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CLAZZICAL NOTESBy Blog Master
Pasadena Clazzical Notes Concert
On a warm October evening a diverse group of music fans gathered together at the elegant Craftsman building of the Women’s Twentieth Century Club of Eagle Rock. This evening, a group called Clazzical Notes presented a jazz concert. The event was part of the Pasadena Village’s Open October series intended to introduce more people to the Village. The event was also the first of a potential series of collaborations between the Club and the Village.
Clazzical Notes is the brain child of Ms. Jerri Price-Gaines, long-time director of Education and Community Engagement at the Pasadena Symphony/POPS.
The concert featured jazz pianist Lanny Hartley who accompanied his wife, singer Yvette Freeman Hartley, in a performance of American standards. Mr. Hartley has had a distinguished career as a pianist, conductor, and composer, working with such legends as Lou Rawls and the Fifth Dimension. Ms. Hartley is an actress as well as a singer, with a long career in television, plays, and movies.
The hour-long performance included such old favorites as “How Deep is the Ocean”, “What a Difference a Day Makes”, and “At Last”. Lanny and Yvette captivated the audience with all the polish of years of experience. Village member Esther Gillies described Lanny's playing this way: “In Duke Ellington style, his fingers flew across the keyboard capturing handfuls of chords like magic.” The audience was foot tapping to the rhythms in no time.
Lanny gave the Women's Twentieth Century Club's hundred-year-old piano a workout, improvising jazz riffs in the songs. Linda Farrell, Vice President of the Club said, “We had been worried about the quality of our piano, but Lanny played it to the hilt and all was well!”
Ms. Price-Gaines, who serves as Executive Director of Clazzical Notes, commented that “the audience was very appreciative. The way they listened and responded to the music was gratifying.”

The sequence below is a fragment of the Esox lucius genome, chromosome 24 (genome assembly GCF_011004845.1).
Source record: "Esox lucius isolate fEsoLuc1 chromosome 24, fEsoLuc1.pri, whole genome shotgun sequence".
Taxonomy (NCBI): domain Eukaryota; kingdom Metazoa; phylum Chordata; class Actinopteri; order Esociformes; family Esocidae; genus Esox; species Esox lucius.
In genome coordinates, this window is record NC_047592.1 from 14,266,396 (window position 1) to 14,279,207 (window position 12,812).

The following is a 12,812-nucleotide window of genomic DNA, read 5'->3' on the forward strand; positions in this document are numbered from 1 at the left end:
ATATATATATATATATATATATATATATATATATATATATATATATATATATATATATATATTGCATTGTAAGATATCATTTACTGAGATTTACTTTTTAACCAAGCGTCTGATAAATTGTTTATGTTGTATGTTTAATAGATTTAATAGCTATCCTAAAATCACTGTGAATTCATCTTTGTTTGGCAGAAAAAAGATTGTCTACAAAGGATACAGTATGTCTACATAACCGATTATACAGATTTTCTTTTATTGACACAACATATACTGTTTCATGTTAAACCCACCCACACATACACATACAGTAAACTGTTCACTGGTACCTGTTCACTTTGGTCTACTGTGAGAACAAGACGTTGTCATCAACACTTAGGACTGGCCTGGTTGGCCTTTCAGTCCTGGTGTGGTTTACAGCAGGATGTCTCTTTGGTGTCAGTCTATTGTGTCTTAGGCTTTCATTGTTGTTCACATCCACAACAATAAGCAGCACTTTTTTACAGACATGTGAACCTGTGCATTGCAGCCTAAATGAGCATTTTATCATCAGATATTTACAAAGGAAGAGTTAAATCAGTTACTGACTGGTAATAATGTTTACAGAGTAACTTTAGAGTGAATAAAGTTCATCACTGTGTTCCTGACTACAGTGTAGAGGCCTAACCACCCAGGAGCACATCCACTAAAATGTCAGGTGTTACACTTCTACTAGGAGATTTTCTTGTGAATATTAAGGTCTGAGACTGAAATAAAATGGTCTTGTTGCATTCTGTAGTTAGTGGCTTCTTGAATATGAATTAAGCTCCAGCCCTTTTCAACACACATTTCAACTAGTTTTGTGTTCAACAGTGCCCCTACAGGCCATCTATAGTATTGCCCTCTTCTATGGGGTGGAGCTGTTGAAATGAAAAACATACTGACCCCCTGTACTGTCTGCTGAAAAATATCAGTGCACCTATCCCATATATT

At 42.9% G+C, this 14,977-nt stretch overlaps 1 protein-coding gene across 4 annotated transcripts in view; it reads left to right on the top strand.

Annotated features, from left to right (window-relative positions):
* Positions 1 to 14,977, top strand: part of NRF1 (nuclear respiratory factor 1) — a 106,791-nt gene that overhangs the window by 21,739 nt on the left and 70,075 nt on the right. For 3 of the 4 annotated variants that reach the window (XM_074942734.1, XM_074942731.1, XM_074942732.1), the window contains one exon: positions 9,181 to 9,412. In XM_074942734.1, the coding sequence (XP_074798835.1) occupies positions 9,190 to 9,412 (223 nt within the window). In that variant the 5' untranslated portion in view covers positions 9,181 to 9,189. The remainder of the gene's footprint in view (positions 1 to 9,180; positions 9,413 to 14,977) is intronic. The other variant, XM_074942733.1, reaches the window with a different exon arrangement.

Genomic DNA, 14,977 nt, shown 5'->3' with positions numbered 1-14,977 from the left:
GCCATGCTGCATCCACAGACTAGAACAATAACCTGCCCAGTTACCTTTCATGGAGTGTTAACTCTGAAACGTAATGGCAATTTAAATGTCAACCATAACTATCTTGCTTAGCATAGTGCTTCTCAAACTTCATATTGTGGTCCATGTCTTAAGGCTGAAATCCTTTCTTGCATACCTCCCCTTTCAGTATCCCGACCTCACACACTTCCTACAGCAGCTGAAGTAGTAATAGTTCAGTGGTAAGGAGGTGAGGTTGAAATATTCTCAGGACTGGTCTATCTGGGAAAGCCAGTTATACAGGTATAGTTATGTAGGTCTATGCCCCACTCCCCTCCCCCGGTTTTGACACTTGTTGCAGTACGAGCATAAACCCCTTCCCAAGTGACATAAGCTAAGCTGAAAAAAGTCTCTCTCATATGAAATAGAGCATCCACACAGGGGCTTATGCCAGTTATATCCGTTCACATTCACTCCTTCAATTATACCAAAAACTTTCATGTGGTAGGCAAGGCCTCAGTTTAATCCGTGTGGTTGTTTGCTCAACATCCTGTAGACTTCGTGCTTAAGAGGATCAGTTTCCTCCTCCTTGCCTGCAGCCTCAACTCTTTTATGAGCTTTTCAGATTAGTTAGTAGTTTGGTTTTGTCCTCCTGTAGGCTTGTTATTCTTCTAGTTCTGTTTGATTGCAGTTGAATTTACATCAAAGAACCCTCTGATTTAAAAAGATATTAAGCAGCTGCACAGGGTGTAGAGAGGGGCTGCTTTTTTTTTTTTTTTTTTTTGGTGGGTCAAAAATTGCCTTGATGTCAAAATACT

Clazzical Notes debuted at the Fuller Seminary Travis Auditorium in Pasadena in 2004 and continued performing until 2009. There were no more concerts until 2014. Late that year, Ms. Price-Gaines found herself looking through some old notes from past performers and fans of the program. The notes inspired her to resume the program, this time in a culturally expanded form. Her goal was to “bring people together from diverse backgrounds.” To achieve that goal, she began partnering with other organizations to build community through music.
The Women’s Twentieth Century Club of Eagle Rock, created in 1903, is dedicated to self-improvement, public service and the support of the ambitions of its members. The Club has an interesting history as a significant force in the women’s movement in America. In 1910 they led the petition for women’s suffrage in the California legislature. In 1913 they secured a grant of $7,500 from the Carnegie Corporation for a public library. The library opened in 1915 and is now the site of the Eagle Rock Center for the Arts. Furthermore, the Club petitioned Occidental College to accept women when the college moved to Eagle Rock, and in 1922 they established a scholarship fund to help women students.
In 1912 the Club purchased a lot at the corner of Colorado Blvd. and Hermosa Street. The construction of a Craftsman style club house followed in 1914. This elegant and charming building, previously renovated in 2001, still stands watch over its lush grounds. The building hosts the group’s meetings as well as other events (such as the Clazzical Notes concert).
Katie Brandon, Executive Director of Pasadena Village, was thrilled with this first collaboration between the Club and the Village. Katie sees “great potential to provide more collaborative events to bring people together from different backgrounds to enjoy themselves and enlarge their community of friends.”
If the success of this concert is any indication, I think we all look forward to enjoying more such events in the future.